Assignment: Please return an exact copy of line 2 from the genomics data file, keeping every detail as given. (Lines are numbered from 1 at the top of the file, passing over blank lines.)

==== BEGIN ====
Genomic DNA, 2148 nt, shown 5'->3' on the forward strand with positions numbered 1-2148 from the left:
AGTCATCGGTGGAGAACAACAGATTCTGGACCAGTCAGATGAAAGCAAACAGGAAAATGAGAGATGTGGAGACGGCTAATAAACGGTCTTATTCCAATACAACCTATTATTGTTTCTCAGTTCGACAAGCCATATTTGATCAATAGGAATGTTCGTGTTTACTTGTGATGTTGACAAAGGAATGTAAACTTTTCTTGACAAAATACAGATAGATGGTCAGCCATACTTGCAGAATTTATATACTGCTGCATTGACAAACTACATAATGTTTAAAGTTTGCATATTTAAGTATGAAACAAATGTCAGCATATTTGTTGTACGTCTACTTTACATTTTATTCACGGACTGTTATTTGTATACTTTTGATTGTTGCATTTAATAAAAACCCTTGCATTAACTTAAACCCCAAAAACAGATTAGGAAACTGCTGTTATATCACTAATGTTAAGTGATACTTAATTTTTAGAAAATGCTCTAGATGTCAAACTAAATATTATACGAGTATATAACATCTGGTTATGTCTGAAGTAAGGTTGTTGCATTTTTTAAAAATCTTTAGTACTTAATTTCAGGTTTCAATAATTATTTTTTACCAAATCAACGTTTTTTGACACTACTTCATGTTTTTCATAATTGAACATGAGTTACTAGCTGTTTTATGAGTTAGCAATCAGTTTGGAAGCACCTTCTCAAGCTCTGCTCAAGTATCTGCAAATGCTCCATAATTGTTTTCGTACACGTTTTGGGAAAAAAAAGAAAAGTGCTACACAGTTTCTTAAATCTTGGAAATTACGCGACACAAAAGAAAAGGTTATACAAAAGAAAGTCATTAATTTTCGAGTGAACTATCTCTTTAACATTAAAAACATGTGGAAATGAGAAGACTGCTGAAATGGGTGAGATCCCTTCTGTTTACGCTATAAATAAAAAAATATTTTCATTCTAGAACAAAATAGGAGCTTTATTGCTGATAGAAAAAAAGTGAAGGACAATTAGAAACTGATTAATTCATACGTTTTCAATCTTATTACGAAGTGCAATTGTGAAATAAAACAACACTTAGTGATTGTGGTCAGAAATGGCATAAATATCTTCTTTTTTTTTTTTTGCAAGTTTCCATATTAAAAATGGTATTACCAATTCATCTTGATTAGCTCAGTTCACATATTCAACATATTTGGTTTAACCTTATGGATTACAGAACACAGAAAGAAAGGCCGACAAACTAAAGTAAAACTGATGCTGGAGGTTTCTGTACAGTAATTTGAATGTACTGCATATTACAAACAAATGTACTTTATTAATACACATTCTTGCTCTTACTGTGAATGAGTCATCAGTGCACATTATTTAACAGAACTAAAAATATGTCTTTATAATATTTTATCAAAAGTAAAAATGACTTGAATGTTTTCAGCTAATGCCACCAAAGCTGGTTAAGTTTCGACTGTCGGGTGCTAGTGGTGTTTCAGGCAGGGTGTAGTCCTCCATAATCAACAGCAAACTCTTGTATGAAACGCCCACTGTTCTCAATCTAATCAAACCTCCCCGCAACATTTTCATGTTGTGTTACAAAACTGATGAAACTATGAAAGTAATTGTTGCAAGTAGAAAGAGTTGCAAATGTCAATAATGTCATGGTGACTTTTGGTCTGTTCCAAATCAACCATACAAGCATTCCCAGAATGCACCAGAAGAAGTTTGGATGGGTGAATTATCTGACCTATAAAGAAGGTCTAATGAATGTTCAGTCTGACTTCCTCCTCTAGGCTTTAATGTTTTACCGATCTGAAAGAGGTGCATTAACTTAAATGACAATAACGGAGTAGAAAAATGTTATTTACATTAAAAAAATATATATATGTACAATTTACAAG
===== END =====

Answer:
AGTCATCGGTGGAGAACAACAGATTCTGGACCAGTCAGATGAAAGCAAACAGGAAAATGAGAGATGTGGAGACGGCTAATAAACGGTCTTATTCCAATACAACCTATTATTGTTTCTCAGTTCGACAAGCCATATTTGATCAATAGGAATGTTCGTGTTTACTTGTGATGTTGACAAAGGAATGTAAACTTTTCTTGACAAAATACAGATAGATGGTCAGCCATACTTGCAGAATTTATATACTGCTGCATTGACAAACTACATAATGTTTAAAGTTTGCATATTTAAGTATGAAACAAATGTCAGCATATTTGTTGTACGTCTACTTTACATTTTATTCACGGACTGTTATTTGTATACTTTTGATTGTTGCATTTAATAAAAACCCTTGCATTAACTTAAACCCCAAAAACAGATTAGGAAACTGCTGTTATATCACTAATGTTAAGTGATACTTAATTTTTAGAAAATGCTCTAGATGTCAAACTAAATATTATACGAGTATATAACATCTGGTTATGTCTGAAGTAAGGTTGTTGCATTTTTTAAAAATCTTTAGTACTTAATTTCAGGTTTCAATAATTATTTTTTACCAAATCAACGTTTTTTGACACTACTTCATGTTTTTCATAATTGAACATGAGTTACTAGCTGTTTTATGAGTTAGCAATCAGTTTGGAAGCACCTTCTCAAGCTCTGCTCAAGTATCTGCAAATGCTCCATAATTGTTTTCGTACACGTTTTGGGAAAAAAAAGAAAAGTGCTACACAGTTTCTTAAATCTTGGAAATTACGCGACACAAAAGAAAAGGTTATACAAAAGAAAGTCATTAATTTTCGAGTGAACTATCTCTTTAACATTAAAAACATGTGGAAATGAGAAGACTGCTGAAATGGGTGAGATCCCTTCTGTTTACGCTATAAATAAAAAAATATTTTCATTCTAGAACAAAATAGGAGCTTTATTGCTGATAGAAAAAAAGTGAAGGACAATTAGAAACTGATTAATTCATACGTTTTCAATCTTATTACGAAGTGCAATTGTGAAATAAAACAACACTTAGTGATTGTGGTCAGAAATGGCATAAATATCTTCTTTTTTTTTTTTTGCAAGTTTCCATATTAAAAATGGTATTACCAATTCATCTTGATTAGCTCAGTTCACATATTCAACATATTTGGTTTAACCTTATGGATTACAGAACACAGAAAGAAAGGCCGACAAACTAAAGTAAAACTGATGCTGGAGGTTTCTGTACAGTAATTTGAATGTACTGCATATTACAAACAAATGTACTTTATTAATACACATTCTTGCTCTTACTGTGAATGAGTCATCAGTGCACATTATTTAACAGAACTAAAAATATGTCTTTATAATATTTTATCAAAAGTAAAAATGACTTGAATGTTTTCAGCTAATGCCACCAAAGCTGGTTAAGTTTCGACTGTCGGGTGCTAGTGGTGTTTCAGGCAGGGTGTAGTCCTCCATAATCAACAGCAAACTCTTGTATGAAACGCCCACTGTTCTCAATCTAATCAAACCTCCCCGCAACATTTTCATGTTGTGTTACAAAACTGATGAAACTATGAAAGTAATTGTTGCAAGTAGAAAGAGTTGCAAATGTCAATAATGTCATGGTGACTTTTGGTCTGTTCCAAATCAACCATACAAGCATTCCCAGAATGCACCAGAAGAAGTTTGGATGGGTGAATTATCTGACCTATAAAGAAGGTCTAATGAATGTTCAGTCTGACTTCCTCCTCTAGGCTTTAATGTTTTACCGATCTGAAAGAGGTGCATTAACTTAAATGACAATAACGGAGTAGAAAAATGTTATTTACATTAAAAAAATATATATATGTACAATTTACAAG